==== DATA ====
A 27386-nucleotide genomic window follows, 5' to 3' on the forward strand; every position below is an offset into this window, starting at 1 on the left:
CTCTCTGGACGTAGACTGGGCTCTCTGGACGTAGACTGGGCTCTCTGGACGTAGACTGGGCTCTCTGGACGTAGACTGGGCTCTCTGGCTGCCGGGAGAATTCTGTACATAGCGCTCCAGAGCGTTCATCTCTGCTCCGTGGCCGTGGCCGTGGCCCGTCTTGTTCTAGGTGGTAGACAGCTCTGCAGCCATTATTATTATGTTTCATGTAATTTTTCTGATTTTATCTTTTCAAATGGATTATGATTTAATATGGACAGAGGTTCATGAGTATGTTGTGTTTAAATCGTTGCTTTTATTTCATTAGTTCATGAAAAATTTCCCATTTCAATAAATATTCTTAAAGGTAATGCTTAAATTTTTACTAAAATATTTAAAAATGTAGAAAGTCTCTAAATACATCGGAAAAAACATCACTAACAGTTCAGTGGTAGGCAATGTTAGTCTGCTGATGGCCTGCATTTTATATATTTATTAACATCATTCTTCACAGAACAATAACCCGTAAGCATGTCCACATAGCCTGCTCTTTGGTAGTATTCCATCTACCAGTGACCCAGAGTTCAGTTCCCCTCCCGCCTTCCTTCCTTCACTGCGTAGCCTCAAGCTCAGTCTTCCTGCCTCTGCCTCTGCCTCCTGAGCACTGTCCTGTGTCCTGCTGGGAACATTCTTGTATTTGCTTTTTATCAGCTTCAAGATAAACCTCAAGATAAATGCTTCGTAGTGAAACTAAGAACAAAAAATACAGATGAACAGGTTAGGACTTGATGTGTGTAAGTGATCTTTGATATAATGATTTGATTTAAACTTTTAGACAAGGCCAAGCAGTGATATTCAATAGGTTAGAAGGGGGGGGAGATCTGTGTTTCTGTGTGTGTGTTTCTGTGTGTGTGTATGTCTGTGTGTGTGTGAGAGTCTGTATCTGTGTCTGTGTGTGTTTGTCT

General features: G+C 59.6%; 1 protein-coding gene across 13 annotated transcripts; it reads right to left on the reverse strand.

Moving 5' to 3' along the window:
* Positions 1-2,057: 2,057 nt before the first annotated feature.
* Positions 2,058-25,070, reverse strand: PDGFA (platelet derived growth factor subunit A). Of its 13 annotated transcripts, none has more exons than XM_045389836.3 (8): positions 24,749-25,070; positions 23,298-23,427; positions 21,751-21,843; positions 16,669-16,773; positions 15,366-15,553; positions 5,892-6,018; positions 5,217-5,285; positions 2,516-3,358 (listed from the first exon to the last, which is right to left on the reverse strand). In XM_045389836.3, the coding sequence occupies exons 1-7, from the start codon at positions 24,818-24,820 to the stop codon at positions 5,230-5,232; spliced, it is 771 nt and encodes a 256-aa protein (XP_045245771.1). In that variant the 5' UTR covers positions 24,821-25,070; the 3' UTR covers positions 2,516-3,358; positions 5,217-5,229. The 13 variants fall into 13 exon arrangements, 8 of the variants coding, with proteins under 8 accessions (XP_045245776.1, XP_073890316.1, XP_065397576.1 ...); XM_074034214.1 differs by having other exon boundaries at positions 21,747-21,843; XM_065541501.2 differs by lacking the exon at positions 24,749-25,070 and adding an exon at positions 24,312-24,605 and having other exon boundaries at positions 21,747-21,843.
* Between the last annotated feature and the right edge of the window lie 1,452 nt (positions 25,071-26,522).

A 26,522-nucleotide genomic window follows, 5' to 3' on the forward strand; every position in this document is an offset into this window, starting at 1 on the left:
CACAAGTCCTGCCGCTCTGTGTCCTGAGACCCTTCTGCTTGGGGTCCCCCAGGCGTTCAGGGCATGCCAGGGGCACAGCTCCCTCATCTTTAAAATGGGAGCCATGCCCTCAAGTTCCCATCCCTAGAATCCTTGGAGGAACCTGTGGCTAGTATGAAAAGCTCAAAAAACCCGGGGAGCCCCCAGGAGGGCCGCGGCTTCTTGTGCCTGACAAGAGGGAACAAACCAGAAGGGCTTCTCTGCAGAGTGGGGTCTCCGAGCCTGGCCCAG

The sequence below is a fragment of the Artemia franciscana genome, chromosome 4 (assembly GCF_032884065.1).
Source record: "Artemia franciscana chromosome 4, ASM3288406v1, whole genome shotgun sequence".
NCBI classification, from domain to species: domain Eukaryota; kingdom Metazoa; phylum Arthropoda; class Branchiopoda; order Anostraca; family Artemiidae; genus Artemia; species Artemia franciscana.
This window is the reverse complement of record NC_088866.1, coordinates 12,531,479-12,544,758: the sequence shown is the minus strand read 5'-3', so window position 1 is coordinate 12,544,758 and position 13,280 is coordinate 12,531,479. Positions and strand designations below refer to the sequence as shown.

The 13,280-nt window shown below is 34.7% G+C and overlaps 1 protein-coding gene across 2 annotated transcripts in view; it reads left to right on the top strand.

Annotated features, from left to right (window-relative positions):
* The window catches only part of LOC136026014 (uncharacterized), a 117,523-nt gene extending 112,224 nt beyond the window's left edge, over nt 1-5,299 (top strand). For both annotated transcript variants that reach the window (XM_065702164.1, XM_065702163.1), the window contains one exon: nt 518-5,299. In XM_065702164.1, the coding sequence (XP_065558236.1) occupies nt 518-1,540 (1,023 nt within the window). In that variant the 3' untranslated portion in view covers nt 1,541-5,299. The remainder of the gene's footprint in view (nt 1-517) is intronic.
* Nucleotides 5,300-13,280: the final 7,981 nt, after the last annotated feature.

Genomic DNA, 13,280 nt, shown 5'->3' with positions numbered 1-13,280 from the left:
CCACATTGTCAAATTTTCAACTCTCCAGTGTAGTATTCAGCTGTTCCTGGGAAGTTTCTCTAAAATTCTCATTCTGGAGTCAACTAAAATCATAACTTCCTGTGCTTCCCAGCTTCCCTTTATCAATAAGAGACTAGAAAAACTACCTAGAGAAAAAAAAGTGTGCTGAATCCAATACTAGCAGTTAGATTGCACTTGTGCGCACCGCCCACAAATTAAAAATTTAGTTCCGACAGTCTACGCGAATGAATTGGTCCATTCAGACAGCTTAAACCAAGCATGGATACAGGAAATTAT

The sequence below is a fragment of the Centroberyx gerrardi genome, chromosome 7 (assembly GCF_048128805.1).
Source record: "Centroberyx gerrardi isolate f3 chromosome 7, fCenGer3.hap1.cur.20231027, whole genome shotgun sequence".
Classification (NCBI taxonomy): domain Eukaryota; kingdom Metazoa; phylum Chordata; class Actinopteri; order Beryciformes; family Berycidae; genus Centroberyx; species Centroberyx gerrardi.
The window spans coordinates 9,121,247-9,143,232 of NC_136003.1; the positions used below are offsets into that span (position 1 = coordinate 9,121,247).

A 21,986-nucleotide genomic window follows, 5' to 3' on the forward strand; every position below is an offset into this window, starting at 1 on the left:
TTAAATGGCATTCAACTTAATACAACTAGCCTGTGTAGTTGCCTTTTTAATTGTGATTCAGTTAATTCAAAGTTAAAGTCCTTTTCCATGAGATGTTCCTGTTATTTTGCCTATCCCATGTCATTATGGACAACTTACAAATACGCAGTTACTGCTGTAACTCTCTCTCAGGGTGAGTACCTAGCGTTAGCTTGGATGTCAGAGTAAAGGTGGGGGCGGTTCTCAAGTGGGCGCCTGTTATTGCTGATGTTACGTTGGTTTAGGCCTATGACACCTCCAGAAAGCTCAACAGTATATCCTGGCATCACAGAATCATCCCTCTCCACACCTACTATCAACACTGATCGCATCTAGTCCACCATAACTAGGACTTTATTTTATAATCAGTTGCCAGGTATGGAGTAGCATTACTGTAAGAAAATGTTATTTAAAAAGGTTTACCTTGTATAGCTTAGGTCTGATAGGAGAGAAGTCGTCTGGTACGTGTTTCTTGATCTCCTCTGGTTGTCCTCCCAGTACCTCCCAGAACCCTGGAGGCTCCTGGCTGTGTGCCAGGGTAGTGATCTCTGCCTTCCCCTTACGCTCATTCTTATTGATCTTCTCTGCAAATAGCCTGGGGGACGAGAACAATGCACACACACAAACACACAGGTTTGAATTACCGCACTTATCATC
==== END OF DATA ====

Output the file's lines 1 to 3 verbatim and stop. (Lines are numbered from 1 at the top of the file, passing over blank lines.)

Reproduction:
A 27386-nucleotide genomic window follows, 5' to 3' on the forward strand; every position below is an offset into this window, starting at 1 on the left:
CTCTCTGGACGTAGACTGGGCTCTCTGGACGTAGACTGGGCTCTCTGGACGTAGACTGGGCTCTCTGGACGTAGACTGGGCTCTCTGGCTGCCGGGAGAATTCTGTACATAGCGCTCCAGAGCGTTCATCTCTGCTCCGTGGCCGTGGCCGTGGCCCGTCTTGTTCTAGGTGGTAGACAGCTCTGCAGCCATTATTATTATGTTTCATGTAATTTTTCTGATTTTATCTTTTCAAATGGATTATGATTTAATATGGACAGAGGTTCATGAGTATGTTGTGTTTAAATCGTTGCTTTTATTTCATTAGTTCATGAAAAATTTCCCATTTCAATAAATATTCTTAAAGGTAATGCTTAAATTTTTACTAAAATATTTAAAAATGTAGAAAGTCTCTAAATACATCGGAAAAAACATCACTAACAGTTCAGTGGTAGGCAATGTTAGTCTGCTGATGGCCTGCATTTTATATATTTATTAACATCATTCTTCACAGAACAATAACCCGTAAGCATGTCCACATAGCCTGCTCTTTGGTAGTATTCCATCTACCAGTGACCCAGAGTTCAGTTCCCCTCCCGCCTTCCTTCCTTCACTGCGTAGCCTCAAGCTCAGTCTTCCTGCCTCTGCCTCTGCCTCCTGAGCACTGTCCTGTGTCCTGCTGGGAACATTCTTGTATTTGCTTTTTATCAGCTTCAAGATAAACCTCAAGATAAATGCTTCGTAGTGAAACTAAGAACAAAAAATACAGATGAACAGGTTAGGACTTGATGTGTGTAAGTGATCTTTGATATAATGATTTGATTTAAACTTTTAGACAAGGCCAAGCAGTGATATTCAATAGGTTAGAAGGGGGGGGAGATCTGTGTTTCTGTGTGTGTGTTTCTGTGTGTGTGTATGTCTGTGTGTGTGTGAGAGTCTGTATCTGTGTCTGTGTGTGTTTGTCT

General features: G+C 59.6%; 1 protein-coding gene across 13 annotated transcripts; it reads right to left on the reverse strand.